Thanks for the suggestions Ed.  Your blog post is quite helpful in deciding on and implementing CF inverted indexes.
Our data definitely leans towards external CF - has high cardinality(1000s for one column, millions for another), multiple columns need to be indexed, needs sorted order.
Hope that amazon paper has some good tips on solving the transactional gotcha :-)

-Adi

On Fri, Apr 8, 2011 at 3:49 PM, Ed Anuff <ed@anuff.com> wrote:
If you're just indexing on a single column value and the values have
low cardinality in, say, the 10's - I'd have a wide row for each
cardinal value that contained the set of keys for rows that contained
that value.  For higher levels of cardinality or if you're indexing on
multiple columns, there are tradeoffs for secondary indexes versus CF
inverted indexes that are based on atomicity of updates, complexity of
queries, and whether you need to get results in sorted order.
Secondary indexes are usually the best starting point since they're
easy to set up and use, versus CF inverted indexes, where you'll need
to manage all that yourself.  Some of the client libraries make it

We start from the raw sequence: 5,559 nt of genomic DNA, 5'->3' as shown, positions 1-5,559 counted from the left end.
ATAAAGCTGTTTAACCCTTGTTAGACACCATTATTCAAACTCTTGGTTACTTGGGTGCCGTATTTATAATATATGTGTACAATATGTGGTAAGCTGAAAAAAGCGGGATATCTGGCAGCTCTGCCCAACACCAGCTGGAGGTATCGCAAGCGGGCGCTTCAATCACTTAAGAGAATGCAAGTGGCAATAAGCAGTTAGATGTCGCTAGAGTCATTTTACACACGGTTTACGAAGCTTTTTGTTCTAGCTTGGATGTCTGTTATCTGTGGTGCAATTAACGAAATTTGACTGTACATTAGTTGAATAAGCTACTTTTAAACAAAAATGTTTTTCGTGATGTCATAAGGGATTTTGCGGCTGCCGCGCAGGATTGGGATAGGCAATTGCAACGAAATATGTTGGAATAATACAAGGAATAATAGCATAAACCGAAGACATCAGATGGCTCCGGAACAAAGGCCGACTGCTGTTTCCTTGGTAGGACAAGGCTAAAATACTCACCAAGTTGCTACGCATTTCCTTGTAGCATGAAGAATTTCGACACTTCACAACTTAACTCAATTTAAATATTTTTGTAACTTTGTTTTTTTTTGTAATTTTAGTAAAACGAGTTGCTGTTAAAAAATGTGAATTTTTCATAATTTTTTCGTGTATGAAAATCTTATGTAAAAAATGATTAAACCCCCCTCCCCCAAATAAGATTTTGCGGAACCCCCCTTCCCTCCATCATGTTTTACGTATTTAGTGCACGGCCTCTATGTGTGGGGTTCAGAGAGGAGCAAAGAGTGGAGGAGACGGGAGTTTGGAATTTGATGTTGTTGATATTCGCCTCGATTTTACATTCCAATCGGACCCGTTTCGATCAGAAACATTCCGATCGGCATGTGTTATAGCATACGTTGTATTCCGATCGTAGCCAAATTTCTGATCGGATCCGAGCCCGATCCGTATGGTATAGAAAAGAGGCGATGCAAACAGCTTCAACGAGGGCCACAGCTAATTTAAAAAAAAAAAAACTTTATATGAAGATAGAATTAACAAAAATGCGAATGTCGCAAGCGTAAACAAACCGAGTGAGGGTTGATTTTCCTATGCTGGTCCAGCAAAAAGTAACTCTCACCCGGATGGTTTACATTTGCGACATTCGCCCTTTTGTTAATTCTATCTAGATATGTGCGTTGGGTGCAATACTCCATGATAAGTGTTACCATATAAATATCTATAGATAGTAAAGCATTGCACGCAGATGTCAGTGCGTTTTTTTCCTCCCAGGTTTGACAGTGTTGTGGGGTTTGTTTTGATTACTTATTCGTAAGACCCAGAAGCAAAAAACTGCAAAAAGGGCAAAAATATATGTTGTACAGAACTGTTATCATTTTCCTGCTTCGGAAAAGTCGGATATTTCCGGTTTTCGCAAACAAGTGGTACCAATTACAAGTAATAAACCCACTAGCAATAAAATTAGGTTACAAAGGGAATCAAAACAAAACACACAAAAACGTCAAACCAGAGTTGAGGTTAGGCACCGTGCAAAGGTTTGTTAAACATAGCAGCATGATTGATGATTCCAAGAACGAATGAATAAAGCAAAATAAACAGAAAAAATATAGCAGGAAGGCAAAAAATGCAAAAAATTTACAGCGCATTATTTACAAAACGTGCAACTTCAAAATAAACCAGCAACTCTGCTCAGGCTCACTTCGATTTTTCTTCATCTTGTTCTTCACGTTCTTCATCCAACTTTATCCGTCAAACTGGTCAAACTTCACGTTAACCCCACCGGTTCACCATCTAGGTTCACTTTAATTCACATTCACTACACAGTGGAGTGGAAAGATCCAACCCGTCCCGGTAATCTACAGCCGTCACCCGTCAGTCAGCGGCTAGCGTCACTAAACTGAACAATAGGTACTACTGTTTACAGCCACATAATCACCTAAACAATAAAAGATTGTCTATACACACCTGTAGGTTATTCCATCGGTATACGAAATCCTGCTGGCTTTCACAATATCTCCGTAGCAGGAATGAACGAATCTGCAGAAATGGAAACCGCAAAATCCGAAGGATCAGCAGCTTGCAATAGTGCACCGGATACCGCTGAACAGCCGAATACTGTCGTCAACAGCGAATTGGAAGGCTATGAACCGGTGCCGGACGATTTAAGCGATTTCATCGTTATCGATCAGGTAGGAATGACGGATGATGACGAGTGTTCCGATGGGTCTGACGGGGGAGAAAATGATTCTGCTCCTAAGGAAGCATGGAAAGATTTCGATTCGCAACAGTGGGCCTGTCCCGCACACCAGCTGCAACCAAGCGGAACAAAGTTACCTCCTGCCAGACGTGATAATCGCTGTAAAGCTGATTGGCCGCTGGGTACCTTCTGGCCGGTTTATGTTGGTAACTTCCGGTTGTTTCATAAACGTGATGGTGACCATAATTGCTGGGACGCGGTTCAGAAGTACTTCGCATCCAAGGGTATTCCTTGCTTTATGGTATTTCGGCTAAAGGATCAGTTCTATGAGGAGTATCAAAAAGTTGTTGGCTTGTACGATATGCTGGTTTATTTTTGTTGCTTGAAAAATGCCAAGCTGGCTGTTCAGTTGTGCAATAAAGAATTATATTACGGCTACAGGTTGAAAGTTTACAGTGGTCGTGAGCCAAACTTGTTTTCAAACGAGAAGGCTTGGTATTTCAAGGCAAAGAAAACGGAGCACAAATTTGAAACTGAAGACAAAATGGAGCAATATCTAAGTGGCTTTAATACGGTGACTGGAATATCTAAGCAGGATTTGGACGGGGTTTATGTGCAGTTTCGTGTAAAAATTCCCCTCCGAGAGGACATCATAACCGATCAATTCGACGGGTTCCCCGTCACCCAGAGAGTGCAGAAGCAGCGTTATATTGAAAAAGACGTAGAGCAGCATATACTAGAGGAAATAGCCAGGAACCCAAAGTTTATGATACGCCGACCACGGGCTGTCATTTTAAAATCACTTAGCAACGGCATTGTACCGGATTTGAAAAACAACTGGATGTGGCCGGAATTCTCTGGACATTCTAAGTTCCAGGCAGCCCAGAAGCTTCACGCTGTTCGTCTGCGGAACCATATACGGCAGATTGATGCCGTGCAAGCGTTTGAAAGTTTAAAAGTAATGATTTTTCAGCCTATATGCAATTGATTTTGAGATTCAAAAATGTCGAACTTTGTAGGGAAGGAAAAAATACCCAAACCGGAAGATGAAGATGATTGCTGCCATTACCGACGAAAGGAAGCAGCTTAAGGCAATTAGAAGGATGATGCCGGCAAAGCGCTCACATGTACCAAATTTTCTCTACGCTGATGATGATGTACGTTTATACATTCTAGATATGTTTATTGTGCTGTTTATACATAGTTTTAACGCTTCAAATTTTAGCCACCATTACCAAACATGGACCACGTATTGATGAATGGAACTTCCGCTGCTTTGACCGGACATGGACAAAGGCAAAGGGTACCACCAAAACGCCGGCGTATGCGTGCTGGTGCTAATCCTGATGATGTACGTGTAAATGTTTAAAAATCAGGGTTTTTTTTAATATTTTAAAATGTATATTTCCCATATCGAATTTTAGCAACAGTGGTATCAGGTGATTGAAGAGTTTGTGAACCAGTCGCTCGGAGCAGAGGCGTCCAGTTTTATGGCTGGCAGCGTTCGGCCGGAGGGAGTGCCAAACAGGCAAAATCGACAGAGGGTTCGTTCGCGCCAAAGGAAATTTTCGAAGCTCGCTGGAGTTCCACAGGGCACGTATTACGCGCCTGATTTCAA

easier to build CF inverted indexes, Hector is going to soon have some
capabilities for JPA users leveraging the new composite column types
to do this.  I wrote up a blog post a while back talking about
indexing approaches at
http://www.anuff.com/2011/02/indexing-in-cassandra.html that you might
find useful, although it sounds like you're already familiar with the
concepts

Ed

On Fri, Apr 8, 2011 at 7:53 AM, Adi <adi.pandit@gmail.com> wrote:
> I am trying to decide whether to use secondary indexes or use an inverted
> index column family for a use case. Is there any suggested ballpark range
> for low cardinality for which secondary indexes are suitable.
> Meaning at what range should  using a secondary index be ruled in or out:
> cardinality of tens, hundreds, thousands,millions?
> I am not looking for any tested numbers a general suggestion/best practice
> recommendation will suffice.
>
> Thanks.
>
> -Adi
>
>